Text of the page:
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Brilliant Tots

A Simple Guideline on Teaching Little Ones How To Cook

By September 11, 2020 No Comments

A great way to get and teach little ones to eat right is by getting them into the kitchen, having them learn about the various types of foods and the basics of cooking in a first-hand experience. Cooking is a life skill that will be taken with them down the road, a valuable skill that teaches them about kitchen safety and nutrition. Aside from learning how to prepare meals, learning how to cook will have them picking up on other essential skills as well such as science, literacy, math and fine motor skills. Teaching a toddler the basics of cooking can get pretty messy, especially without a well thought out guideline but worries aside for BrilliantTots brings you a guideline that will have your little one learning basic cooking skills at the right pace.

But first, here are some safety tips:

  • Ensure that your little one’s hair is always pulled back or put in a ponytail
  • Have them wash their hands in warm water and soap before they engage in any preparation – This will teach them the habit of staying hygienic when food is involved
  • Keep sharp utensils out of reach
  • Be vary of hot pots and pans, have your little one keep their distance from any hot surfaces or fire
  • Keep an eye on them, make sure they’re not dipping their fingers into dishes – Hot dishes can have them hurting themselves 
  • Raw ingredients such as raw chicken or fish should be kept out of their reach, some little ones may be tempted to sneak a piece of raw food in their mouths – Teach them that eating certain raw ingredients can make them sick 
  • Keep countertops clean and tidy
  • Teach them to wait for the dish to cool down before tasting – Nobody likes getting their tongues or the roofs of their mouths burned

Start Simple 

Talk to kids about proper food storage and hand hygiene. Discuss what foods can be consumed raw and what needs to be cooked thoroughly. Even when they are too young to do much cooking themselves, talk to them about what you’re doing.

  • Wash fruits and vegetables – Teach them about the importance of washing produce, demonstrate how to clean them well and let them have a go!
  • Peel foods that are soft to the touch like hard-boiled eggs or bananas – Now peeling eggs can be a little tricky, so you’ll want to prepare an extra batch for your little one to get it right. Teaching your little ones to peel bananas is a great first-day lesson.
  • Pour liquids measure ingredients – Have your little ones pour in liquids into the mix, make sure the liquids are not hot (warm is fine). They may not get the measurements right at first but let them have a couple of tries, practice makes perfect after all.
  • Stir and mix – Another easy first-day lesson, hand them a stirring utensil and let them have a whirl! Heads up, it may get a little messy with the batter being splattered everywhere.
  • Assemble a sandwich – Have them assemble a sandwich with prepared ingredients but let them have fun with it and assemble it to their liking.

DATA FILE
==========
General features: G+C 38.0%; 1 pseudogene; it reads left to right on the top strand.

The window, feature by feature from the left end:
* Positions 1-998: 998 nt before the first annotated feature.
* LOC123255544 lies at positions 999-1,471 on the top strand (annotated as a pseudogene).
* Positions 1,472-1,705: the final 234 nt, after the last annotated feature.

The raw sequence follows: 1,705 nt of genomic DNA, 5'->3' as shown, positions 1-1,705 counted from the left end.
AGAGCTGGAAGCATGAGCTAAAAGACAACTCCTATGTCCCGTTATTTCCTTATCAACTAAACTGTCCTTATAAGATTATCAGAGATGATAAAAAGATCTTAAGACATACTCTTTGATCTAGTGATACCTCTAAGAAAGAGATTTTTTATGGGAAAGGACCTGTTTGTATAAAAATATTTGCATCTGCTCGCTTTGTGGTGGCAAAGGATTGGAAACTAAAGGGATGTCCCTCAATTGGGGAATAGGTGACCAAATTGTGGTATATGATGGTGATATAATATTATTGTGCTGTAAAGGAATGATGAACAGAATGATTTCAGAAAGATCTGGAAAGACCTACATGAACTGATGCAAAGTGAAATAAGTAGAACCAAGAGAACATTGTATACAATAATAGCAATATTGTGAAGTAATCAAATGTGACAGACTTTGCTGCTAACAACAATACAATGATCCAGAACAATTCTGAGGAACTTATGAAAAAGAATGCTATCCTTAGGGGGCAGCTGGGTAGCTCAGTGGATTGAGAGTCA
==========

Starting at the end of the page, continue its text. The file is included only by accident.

• Mash! – Hand them a masher and have them press down on boiled potatoes or avocados.

Take it to the next level

 

  • Heating up – Once your little one has mastered beginner basics, teach them how to use the microwave to heat up different types of food. Have them work their up to the more difficult foods to heat like soups and liquids.
  • Greasing a skillet or pan – When fire and heat come into play, revisit the safety expectations, monitor to avoid any burns. Have them either oil the skillet or throw in a knob of butter into the pan. 
  • Toast bread – Teach how to operate a toaster and have them give it a try by themselves, ensure they are aware of the heat that is emitted by the toaster and the toasted bread.
  • Peel – Get them to learn how to use peelers, remember to teach them to keep a slow pace to avoid accidents. Start with fruits and veggies that have an easier grip such as carrots and apples.
  • Grate – After peeling the carrot, have them grate the carrot. We would suggest to only let them do two-thirds of the food they’re grating and to take over to prevent any injuries.
  • Knives out! – When you feel your little one is ready, start introducing them to the knife. We would recommend beginning training with a child safety knife and slowly work it up to the real thing. Teach them about the dangers and the incredible uses of a knife in the kitchen. Have them start by cutting ingredients and foods that are soft. If you feel your little one may be a tad bit accident-prone then invest in some finger guards to prevent any injuries.
  • Whip out the skillet – Have your little one cook! and what better way to start than with some scrambled eggs. The recipe involves little effort and it incorporates some of the other lessons into one such as breaking the eggs, stirring, greasing the pan and etc.

When your kids are ready for more, find simple recipes online for them to try. Talk about reading the entire recipe before beginning to ensure all ingredients and necessary supplies are on hand. Give them space to work the process themselves but stay close to make sure they don’t burn the dish—or the house down! Kids need reminders, so knife safety, oven and stove safety and basic kitchen rules should be reinforced multiple times. Teach your own personal family rules. Consider enrolling your budding chef in an age-appropriate cooking class. They’ll have fun and will come home with recipes and skills that will surprise and delight you. Cooking with kids isn’t just a great way to teach self-sufficiency. Food is a powerful component in culture and family, and in many ways, food is an expression of love. Giving children the skills to cook is a gift they can enjoy throughout their entire life.

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